Joleen Post, a marketing manager at a real-estate company who moonlights at a fitness facility, is fiscally fit. She owns a home in Southwest Seattle, drives a car that’s paid off, has a little over $10,000 saved, and has whittled her mix of student-loan and credit-card debt below $3,000.
Her idea of a splurge? Shopping for sports gear at REI, trips to visit friends and family and the occasional dinner out.
Post’s only problem, financially speaking, is she doesn’t know where to start a retirement account. Since she works for a small company that doesn’t offer a 401(k) plan or pension, she knows she needs to set up her own retirement account and choose investments for it independently.
“I’ve saved well, but the return on savings is poor,” she says. “As I hit the benchmark age of 30, not having a retirement account going is worrisome.”
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Now single, she plans to one day marry and have children.
“I’d like to have a plan set up before I start that part of my life,” she says.
In addition to seeking guidance on creating and funding a retirement account, Post wanted counsel before moving forward with two major purchases: She wants to replace her 7-year-old Honda Civic by year-end and she’s considering buying an investment property — a type familiar to her, since she works in the real-estate industry and her parents are longtime landlords.
Post completed an online survey to participate in a free financial makeover from a member of the Puget Sound Chapter of the Financial Planning Association. She was paired with Kim Miller, a registered investment adviser with Redmond-based Sweetwater Investments.
“Joleen can dream big,” Miller says. “At 30, she can afford to take some chances. She’s done a good job so far. She keeps a budget and she actually sticks to it.”
Miller noted that Post’s tax returns and refunds indicate she over-withholds from her paychecks. By adjusting her withholding level, Post could free up an additional $60 per month to put toward whacking debt ASAP.
Because of Post’s income level, Miller notes her best retirement option for now is a Roth IRA, which allows her to invest up to $5,500 per year for future tax-free distribution in retirement.
While Post’s self-described risk profile suggests she should invest 80 percent in stocks and 20 percent in cash and bonds, Miller advises she invest 100 percent in stocks within the Roth IRA.
He recommends she do this by investing in exchange-traded funds (ETFs) rather than mutual funds, as ETF fees are lower.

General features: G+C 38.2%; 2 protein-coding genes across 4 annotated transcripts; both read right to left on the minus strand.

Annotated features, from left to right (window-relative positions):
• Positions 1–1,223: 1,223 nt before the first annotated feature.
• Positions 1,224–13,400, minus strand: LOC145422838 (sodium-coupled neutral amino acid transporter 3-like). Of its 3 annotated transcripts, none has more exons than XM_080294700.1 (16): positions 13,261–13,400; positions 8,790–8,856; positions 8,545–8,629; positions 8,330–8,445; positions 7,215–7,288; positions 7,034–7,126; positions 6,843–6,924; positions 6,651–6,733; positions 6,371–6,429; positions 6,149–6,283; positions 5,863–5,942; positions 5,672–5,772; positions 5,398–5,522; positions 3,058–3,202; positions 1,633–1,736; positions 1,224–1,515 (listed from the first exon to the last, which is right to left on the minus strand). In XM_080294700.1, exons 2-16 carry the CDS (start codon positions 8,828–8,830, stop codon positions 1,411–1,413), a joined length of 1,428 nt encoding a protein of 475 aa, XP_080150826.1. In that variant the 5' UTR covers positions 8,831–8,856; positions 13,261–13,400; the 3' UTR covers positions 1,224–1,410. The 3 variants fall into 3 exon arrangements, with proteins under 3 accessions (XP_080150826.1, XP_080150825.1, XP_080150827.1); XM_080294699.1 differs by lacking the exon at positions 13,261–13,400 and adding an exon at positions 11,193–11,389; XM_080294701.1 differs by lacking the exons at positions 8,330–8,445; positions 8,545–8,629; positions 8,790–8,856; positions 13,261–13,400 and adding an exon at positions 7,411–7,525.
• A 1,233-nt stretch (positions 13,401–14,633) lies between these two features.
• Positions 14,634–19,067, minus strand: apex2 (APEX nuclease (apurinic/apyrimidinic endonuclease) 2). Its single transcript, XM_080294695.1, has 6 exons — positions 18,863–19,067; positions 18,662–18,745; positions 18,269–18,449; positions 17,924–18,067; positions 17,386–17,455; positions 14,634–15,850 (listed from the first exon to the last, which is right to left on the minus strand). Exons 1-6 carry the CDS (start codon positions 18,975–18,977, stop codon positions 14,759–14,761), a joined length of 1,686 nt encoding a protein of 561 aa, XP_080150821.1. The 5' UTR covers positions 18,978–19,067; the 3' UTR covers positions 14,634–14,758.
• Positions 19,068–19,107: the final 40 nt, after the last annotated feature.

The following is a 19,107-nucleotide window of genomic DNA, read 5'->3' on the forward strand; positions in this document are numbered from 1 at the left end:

And he suggests she consider low-fee ETFs from iShares or Vanguard.
Miller estimates that Post can trade in her vehicle and finance a new car — she wants an SUV or car suitable for winter mountain travel — and could finance up to $15,000 on a new purchase.
As for the investment property, Miller cautions Post to avoid “confirmation bias” — exclusively polling people sold on an idea — and wait until she has more saved in retirement and an emergency account. Right now she has money only for a low down payment and would need leverage for the purchase, he said.
Post said she isn’t totally surprised by Miller’s recommendations — except maybe his suggestion to rethink her insurance policies and begin basic estate planning. Miller says Post should consider augmenting her existing property/auto insurance with an umbrella liability-insurance policy.
Also, since she is young, she doesn’t yet need to think about long-term health care, he advises. But since her ability to work is an asset, she needs disability insurance that would pay her in the event she has an issue that prevents her from working.
In the weeks since meeting with Miller, she has paid off her student loan (which had a 5 percent interest) and expects to pay off her credit-card debt in the coming weeks. She’s also changed the withholding on her paychecks.
Used to thinking in terms of her monthly budget, Post is less concerned with the sticker price on a newer vehicle and more concerned with having a car payment of $300 per month or less. She said she needs to get trade-in estimates on her current car before she can calculate what she can afford to buy.
Because she wants to maintain her $10,000 in savings, she’s going to wait until September and begin investing $500 per month toward a new Roth IRA, then in 2014 will fund $5,500 per year.
As for becoming a landlord — she’s waiting.
“I’m going to hold off on an investment property for at least a year,” she says. “It’s less about an issue with ‘confirmation bias’ and more about getting used to having a car loan and putting money into retirement rather than landlording.”